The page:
Could this cystic fibrosis breakthrough help people with sarcoidosis?

The story I have linked to below seems to offer hope for people with cystic fibrosis. But it also mentions that the technique may also help people with other lung conditions, though sarcoidosis is not listed.

I was just wondering if anyone on this forum has the scientific knowledge to say whether this has any implications at all for people living with sarcoidosis?

As a layman it seems to me that the research being described here might take scientists a tiny step forward in the drive to find a treatment for sarcoidosis.

I could of course be hopelessly wrong about this.

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Well, call me bitter, but it looks to me like CURING a disease would kill the golden goose -

"We're not talking about a cure for CF; we're talking about a drug that hits the major problem in the disease. This is the enabling technology that will allow that to happen in a matter of years," said Rajagopal, a Harvard Medical School assistant professor of Medicine.

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I don't think so.

Sarcoidosis is a completely different disease.


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It doesn't mention sarcoidosis but it says other lung condition. I have told my doctor that I think there's a correlation with CF and sacoidosis. The reason I say that is because I have carry the worse gene for CF. I was very luck that my husband wasn't a carrier of the gene for CF. So all of my children are ok but I was told by a genetic specialist that if my husband did have the gene my children would have been born still born or only live a couple of days if they got the gene. Thank God we didn't have to worry about that.


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I hope it works out for the CF people. From my reading, cystic fibrosis did sound close in SYMPTOMS to fibrosis from sarc plus phlegm from whatever, general inflammation, maybe. They really need to know how to treat fibrosis, maybe something will come of it for pulmonary sarc with fibrosis.

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My interest in this is that it may be a step forward to our being able to rebuild damaged lung tissue using stem cells. My hope is that being able to address lung damage in this way will be of benefit to all lung disease sufferers. But I appreciate there might be 1,001 reasons why this cannot be applied to sarcoidosis. Since not a huge amount of research is being done into sarcoidosis, it may be that one of our best hopes lies in what scientists can do for other better funded lung diseases.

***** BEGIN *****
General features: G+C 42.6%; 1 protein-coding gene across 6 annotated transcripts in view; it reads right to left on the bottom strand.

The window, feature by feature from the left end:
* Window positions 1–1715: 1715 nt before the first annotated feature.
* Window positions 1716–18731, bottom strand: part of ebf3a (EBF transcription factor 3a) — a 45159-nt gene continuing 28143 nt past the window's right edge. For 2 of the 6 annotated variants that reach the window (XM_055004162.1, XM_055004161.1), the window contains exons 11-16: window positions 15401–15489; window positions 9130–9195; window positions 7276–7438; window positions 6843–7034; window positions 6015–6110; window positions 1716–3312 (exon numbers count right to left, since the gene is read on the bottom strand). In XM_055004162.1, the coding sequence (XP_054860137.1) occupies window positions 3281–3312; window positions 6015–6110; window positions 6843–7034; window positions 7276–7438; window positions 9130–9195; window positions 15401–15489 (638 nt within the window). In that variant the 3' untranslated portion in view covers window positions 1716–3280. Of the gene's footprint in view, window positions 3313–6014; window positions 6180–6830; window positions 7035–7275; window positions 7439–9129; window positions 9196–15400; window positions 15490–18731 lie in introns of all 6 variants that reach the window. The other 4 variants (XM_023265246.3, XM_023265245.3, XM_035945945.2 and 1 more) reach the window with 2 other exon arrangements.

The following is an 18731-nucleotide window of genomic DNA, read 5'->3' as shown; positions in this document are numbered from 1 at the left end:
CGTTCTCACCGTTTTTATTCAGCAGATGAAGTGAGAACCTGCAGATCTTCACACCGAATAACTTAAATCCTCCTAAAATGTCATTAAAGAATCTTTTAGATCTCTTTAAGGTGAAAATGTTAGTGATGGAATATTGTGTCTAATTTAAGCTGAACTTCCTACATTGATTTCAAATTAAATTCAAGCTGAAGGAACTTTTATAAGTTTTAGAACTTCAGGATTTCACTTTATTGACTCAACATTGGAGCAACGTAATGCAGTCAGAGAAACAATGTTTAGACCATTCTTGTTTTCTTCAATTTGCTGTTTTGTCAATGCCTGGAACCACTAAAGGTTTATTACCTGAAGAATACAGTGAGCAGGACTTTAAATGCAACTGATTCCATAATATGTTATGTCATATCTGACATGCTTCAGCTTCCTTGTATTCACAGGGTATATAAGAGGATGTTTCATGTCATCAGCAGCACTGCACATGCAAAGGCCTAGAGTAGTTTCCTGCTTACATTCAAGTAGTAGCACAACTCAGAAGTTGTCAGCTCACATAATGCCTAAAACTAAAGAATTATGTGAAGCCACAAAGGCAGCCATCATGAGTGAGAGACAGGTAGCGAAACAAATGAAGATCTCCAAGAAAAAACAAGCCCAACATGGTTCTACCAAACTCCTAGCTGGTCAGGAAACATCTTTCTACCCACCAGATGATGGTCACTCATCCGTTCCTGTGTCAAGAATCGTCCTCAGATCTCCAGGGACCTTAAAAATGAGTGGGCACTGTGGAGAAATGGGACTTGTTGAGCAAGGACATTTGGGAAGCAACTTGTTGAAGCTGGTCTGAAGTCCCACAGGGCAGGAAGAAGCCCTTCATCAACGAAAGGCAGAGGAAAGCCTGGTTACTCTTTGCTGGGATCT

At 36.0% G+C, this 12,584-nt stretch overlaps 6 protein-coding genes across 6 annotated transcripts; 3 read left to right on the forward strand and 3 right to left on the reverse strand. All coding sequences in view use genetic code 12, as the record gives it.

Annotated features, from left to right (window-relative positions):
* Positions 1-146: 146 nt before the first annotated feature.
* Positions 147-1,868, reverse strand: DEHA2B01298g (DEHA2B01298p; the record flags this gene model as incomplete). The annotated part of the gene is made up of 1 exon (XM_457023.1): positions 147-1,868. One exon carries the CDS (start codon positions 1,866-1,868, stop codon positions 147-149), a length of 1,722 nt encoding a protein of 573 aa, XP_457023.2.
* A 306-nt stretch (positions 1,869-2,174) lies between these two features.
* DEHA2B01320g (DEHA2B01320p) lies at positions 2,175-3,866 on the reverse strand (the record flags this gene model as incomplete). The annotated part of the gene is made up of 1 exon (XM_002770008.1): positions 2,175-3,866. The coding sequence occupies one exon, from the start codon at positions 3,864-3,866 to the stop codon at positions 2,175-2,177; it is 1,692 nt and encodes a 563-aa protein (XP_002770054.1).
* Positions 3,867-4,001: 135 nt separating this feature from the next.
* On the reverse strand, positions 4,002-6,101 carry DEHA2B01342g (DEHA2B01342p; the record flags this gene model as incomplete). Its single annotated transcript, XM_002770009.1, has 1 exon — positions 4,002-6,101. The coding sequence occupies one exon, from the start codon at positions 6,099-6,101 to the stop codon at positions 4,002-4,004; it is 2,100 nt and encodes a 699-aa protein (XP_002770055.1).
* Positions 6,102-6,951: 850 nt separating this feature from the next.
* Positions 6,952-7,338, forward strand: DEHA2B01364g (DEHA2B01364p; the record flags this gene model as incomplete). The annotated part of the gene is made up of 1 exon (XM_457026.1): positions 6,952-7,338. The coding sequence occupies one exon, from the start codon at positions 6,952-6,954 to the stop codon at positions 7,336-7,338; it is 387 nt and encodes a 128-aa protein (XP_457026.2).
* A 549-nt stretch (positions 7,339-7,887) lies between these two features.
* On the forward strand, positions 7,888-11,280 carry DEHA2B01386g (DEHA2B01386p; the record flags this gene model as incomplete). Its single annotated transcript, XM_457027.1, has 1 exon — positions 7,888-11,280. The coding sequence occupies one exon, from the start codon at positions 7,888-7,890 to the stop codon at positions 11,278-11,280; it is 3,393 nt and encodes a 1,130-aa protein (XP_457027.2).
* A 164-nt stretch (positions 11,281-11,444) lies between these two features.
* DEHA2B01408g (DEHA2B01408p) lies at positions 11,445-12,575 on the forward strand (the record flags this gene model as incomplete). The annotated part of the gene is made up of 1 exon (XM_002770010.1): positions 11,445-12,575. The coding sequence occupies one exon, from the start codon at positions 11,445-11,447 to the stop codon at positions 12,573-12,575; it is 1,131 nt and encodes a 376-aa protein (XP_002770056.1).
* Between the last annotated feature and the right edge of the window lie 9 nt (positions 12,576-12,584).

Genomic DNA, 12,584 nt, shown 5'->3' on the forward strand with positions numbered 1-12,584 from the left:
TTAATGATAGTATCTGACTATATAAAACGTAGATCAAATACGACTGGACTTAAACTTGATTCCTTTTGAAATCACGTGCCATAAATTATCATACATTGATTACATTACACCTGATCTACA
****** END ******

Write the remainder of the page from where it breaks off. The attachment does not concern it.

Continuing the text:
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That's what I hope, too!

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If I understand the nature of the breakthough correctly, researchers have been able to clone lung tissue with the defective gene for cystic fibrosis. That's great if you're trying out different treatments for CF.

But sarcoidosis is a systemic disease, even though the lungs are the organ most often affected. Morover, the lung tissue in sarcoidosis isn't diseased (or defective). It's under attack by granulomatous inflammation.

What would help in sarcoidosis would be an equvalent model that can be used to try different treatments. But how do you grow granuloimas in a petri dish? So far, the best we can do is provoke granulomas in the bodies of mice. But there's no guarantee that these granulomas will behave exactly the same as human granulomas.


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Thanks for putting that in context, Janyce. That makes a lot of sense to me.

I suppose what I was hoping was that in cases of lung-based sarcoidosis where lung cells have been destroyed, it might be possible to regrow them using stem cells. But I guess that's still a long way off.


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Help and information from FSR

Sarcoidosis and the Body
Sarcoidosis is a "multiorgan" disease - meaning it almost always involves more than one organ. It's unpredictable and affects different people in different ways.

You can learn about the ways in which sarcoidosis affects the body in FSR's Sarcoidosis and the Body brochure.

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